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Learning Hibernia

Wildcat Ridge

Story and photos by Robert Koppenhaver

Tucked between Rockaway Township's town of Hibernia and Split Rock Reservoir lies a large portion of Wildcat Ridge Wildlife Management Area, one of New Jersey's many multi-use WMAs. Throughout the state, these tracts of land have been set aside for a variety of public uses including hiking, nature study, photography, exploration, fishing and hunting. Wildcat Ridge WMA also offers a great opportunity to delve into the area's history, some of which might be surprising and unexpected.

Wildcat Ridge contains nearly 4,000 acres in Morris County, an area of the state that has had its share of development. At first, the thickly wooded land within this WMA reveals only a minimal amount of the human touch. But appearances can be deceiving, the first clue being that most of the trees here are less than 60 years old.

Years ago, much of Wildcat Ridge showed the intense scarring caused by large-scale mining operations working to extract their share of a very large, productive vein of iron ore underlying this area. Nature has successfully reclaimed the land; trees have grown back, streams again flow unaltered, and even some of the grossly disfiguring mining remnants have been incorporated into nature's altered plan.

Today, lovers of nature, history, and geology will all find something here, laced with a bit of intrigue. Hikers will find miles trails–blazed and unblazed–and old woods roads running maze-like through most of the WMA. A hike here makes you feel as if these woods never felt the effect of a disruptive human hand, but occasional reminders of past mining still remain in the form of a foundation here, an old wall there, long shallow trenches, and overgrown old roads.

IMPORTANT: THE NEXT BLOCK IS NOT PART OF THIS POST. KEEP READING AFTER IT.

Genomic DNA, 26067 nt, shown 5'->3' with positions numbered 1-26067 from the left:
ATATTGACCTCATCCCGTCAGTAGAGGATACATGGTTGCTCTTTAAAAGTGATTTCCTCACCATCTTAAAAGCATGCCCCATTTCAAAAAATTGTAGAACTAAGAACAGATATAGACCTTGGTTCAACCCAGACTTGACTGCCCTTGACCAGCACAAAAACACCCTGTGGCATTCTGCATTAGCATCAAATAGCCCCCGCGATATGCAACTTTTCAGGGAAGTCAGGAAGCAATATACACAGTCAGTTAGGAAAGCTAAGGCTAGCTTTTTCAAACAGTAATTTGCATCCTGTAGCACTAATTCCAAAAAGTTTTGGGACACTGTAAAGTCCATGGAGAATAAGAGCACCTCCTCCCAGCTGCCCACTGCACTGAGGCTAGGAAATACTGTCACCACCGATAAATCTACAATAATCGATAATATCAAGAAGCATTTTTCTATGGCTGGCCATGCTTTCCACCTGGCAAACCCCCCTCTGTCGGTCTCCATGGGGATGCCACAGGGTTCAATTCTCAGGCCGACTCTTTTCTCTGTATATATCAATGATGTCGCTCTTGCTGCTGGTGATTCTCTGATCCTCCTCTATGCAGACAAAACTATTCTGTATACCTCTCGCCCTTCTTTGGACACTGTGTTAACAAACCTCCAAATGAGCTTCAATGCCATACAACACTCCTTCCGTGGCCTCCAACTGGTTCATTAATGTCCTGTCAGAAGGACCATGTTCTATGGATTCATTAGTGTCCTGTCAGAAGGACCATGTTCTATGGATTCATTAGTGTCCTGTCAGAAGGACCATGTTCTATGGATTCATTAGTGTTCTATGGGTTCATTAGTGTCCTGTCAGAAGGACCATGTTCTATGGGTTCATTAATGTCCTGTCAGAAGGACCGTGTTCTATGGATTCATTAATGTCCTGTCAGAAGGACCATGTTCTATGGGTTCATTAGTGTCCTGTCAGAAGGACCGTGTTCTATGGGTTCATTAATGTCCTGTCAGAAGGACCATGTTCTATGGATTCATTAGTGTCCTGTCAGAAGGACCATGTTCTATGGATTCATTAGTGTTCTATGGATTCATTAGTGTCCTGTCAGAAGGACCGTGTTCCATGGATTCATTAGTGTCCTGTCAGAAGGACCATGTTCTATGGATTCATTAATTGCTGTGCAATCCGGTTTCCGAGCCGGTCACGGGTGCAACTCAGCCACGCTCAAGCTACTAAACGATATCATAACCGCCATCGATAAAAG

You'll find a wide variety of plant life in the scattered boggy areas, along rocky outcrops, in old fields, and throughout the thick woods. Sharing this area with you will be some of New Jersey's typical wildlife such as squirrels, turkeys, and deer. If you're lucky you might also see more unusual inhabitants such as porcupines, otters, bears, and even bobcats. And make sure you keep an eye out for timber rattlers which also live here. Beyond that, Wildcat Ridge boasts a beaver pond, a hawk watch, and a bat cave!

Wildcat Ridge Hawkwatch can be accessed by parking in the gravel lot at the southern end of North Hibernia Road, walking a short distance to the Orange Trail and then following it easterly for less than a mile to a rocky overlook. Established in 1997 as an official Hawk Migration Assoc. of North America (HMANA) site, it is manned by volunteers during the spring and fall hawk migrations. During those weeks it is possible to catch sight of as many as 16 different species of hawks. Offering an amazing view of the mountains and valleys to the east, on a clear day you may even catch a glimpse of the NYC skyline.